that same glance fell upon the shoes and stockings of the mercer,
and it might have been said they had been dipped in the same mud
heap. Both were stained with splashes of mud of the same
Then a sudden idea crossed the mind of d'Artagnan. That little
stout man, short and elderly, that sort of lackey, dressed in
dark clothes, treated without ceremony by the men wearing swords
who composed the escort, was Bonacieux himself. The husband had
presided at the abduction of his wife.
A terrible inclination seized d'Artagnan to grasp the mercer by
the throat and strangle him; but, as we have said, he was a very
prudent youth, and he restrained himself. However, the
revolution which appeared upon his countenance was so visible
that Bonacieux was terrified at it, and he endeavored to draw
back a step or two; but as he was standing before the half of the
door which was shut, the obstacle compelled him to keep his
"Ah, but you are joking, my worthy man!" said d'Artagnan. It
appears to me that if my boots need a sponge, your stockings and
shoes stand in equal need of a brush. May you not have been
philandering a little also, Monsieur Bonacieux? Oh, the devil!
That's unpardonable in a man of your age, and who besides, has
such a pretty wife as yours."
"Oh, Lord! no," said Bonacieux, "but yesterday I went to St.
Mande to make some inquiries after a servant, as I cannot
possibly do without one; and the roads were so bad that I brought
back all this mud, which I have not yet had time to remove."
The place named by Bonacieux as that which had been the object of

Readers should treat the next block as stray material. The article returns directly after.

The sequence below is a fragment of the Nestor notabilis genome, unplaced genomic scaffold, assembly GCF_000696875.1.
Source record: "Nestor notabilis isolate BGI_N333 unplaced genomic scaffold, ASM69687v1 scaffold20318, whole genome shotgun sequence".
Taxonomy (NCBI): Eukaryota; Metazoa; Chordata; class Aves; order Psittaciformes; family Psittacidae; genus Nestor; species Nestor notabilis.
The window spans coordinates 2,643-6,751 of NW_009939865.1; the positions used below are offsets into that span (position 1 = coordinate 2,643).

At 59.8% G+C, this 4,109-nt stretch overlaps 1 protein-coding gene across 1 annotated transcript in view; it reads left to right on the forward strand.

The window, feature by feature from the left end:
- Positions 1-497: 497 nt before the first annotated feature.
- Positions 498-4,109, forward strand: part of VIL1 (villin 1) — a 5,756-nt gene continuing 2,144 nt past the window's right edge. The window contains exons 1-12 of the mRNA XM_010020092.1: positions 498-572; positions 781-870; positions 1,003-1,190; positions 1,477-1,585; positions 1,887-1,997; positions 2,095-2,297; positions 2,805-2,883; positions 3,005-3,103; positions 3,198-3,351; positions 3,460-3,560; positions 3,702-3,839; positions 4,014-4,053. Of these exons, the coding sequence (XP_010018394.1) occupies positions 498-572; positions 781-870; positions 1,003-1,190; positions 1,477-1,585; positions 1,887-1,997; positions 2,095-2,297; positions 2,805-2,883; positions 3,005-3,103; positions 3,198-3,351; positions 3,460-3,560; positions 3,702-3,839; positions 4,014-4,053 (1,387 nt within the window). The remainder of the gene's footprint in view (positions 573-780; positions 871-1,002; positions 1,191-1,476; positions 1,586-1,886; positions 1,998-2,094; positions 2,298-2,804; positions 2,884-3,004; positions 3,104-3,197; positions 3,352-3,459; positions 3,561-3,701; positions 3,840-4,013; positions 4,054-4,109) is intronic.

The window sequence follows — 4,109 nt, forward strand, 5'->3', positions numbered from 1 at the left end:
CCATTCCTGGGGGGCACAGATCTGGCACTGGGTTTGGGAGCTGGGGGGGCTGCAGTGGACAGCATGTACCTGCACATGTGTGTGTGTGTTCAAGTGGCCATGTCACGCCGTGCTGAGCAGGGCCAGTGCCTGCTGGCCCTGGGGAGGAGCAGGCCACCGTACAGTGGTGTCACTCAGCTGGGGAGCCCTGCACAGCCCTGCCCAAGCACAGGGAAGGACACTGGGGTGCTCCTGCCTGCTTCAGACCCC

his journey was a fresh proof in support of the suspicions
d'Artagnan had conceived. Bonacieux had named Mande because
Mande was in an exactly opposite direction from St. Cloud. This
probability afforded him his first consolation. If Bonacieux
knew where his wife was, one might, by extreme means, force the
mercer to open his teeth and let his secret escape. The
question, then, was how to change this probability into a
"Pardon, my dear Monsieur Bonacieux, if I don't stand upon
ceremony," said d'Artagnan, "but nothing makes one so thirsty as
want of sleep. I am parched with thirst. Allow me to take a
glass of water in your apartment; you know that is never refused
Without waiting for the permission of his host, d'Artagnan went
quickly into the house, and cast a rapid glance at the bed. It
had not been used. Bonacieux had not been abed. He had only
been back an hour or two; he had accompanied his wife to the
place of her confinement, or else at least to the first relay.
"Thanks, Monsieur Bonacieux," said d'Artagnan, emptying his
glass, "that is all I wanted of you. I will now go up into my
apartment. I will make Planchet brush my boots; and when he has
done, I will, if you like, send him to you to brush your shoes."
He left the mercer quite astonished at his singular farewell, and
asking himself if he had not been a little inconsiderate.
At the top of the stairs he found Planchet in a great fright.
"Ah, monsieur!" cried Planchet, as soon as he perceived his
master, "here is more trouble. I thought you would never come
"What's the matter now, Planchet?" demanded d'Artagnan.
"Oh! I give you a hundred, I give you a thousand times to guess,
monsieur, the visit I received in your absence."
"About half an hour ago, while you were at Monsieur de
"Who has been here? Come, speak."
"Monsieur de Cavois."
"Monsieur de Cavois?"